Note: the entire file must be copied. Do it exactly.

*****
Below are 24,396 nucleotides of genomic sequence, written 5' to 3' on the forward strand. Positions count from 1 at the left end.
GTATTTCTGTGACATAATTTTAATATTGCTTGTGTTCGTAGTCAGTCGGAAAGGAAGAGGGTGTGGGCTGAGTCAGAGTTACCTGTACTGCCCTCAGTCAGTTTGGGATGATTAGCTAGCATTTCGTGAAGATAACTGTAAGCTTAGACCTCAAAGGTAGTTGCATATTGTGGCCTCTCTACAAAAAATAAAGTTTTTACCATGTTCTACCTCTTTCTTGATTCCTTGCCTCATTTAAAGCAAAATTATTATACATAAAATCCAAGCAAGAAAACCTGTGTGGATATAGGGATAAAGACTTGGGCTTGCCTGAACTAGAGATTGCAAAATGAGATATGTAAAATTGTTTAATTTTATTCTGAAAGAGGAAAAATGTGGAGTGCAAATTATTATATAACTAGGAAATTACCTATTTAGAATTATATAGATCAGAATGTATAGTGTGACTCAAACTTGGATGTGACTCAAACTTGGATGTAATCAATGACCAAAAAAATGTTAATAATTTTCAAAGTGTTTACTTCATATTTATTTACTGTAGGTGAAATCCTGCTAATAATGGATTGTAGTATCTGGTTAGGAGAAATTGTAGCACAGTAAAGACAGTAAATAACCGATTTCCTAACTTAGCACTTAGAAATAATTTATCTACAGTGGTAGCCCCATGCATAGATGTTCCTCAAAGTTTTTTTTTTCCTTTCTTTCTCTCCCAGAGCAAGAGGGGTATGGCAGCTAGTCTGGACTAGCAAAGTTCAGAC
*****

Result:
Below are 24,396 nucleotides of genomic sequence, written 5' to 3' on the forward strand. Positions count from 1 at the left end.
GTATTTCTGTGACATAATTTTAATATTGCTTGTGTTCGTAGTCAGTCGGAAAGGAAGAGGGTGTGGGCTGAGTCAGAGTTACCTGTACTGCCCTCAGTCAGTTTGGGATGATTAGCTAGCATTTCGTGAAGATAACTGTAAGCTTAGACCTCAAAGGTAGTTGCATATTGTGGCCTCTCTACAAAAAATAAAGTTTTTACCATGTTCTACCTCTTTCTTGATTCCTTGCCTCATTTAAAGCAAAATTATTATACATAAAATCCAAGCAAGAAAACCTGTGTGGATATAGGGATAAAGACTTGGGCTTGCCTGAACTAGAGATTGCAAAATGAGATATGTAAAATTGTTTAATTTTATTCTGAAAGAGGAAAAATGTGGAGTGCAAATTATTATATAACTAGGAAATTACCTATTTAGAATTATATAGATCAGAATGTATAGTGTGACTCAAACTTGGATGTGACTCAAACTTGGATGTAATCAATGACCAAAAAAATGTTAATAATTTTCAAAGTGTTTACTTCATATTTATTTACTGTAGGTGAAATCCTGCTAATAATGGATTGTAGTATCTGGTTAGGAGAAATTGTAGCACAGTAAAGACAGTAAATAACCGATTTCCTAACTTAGCACTTAGAAATAATTTATCTACAGTGGTAGCCCCATGCATAGATGTTCCTCAAAGTTTTTTTTTTCCTTTCTTTCTCTCCCAGAGCAAGAGGGGTATGGCAGCTAGTCTGGACTAGCAAAGTTCAGAC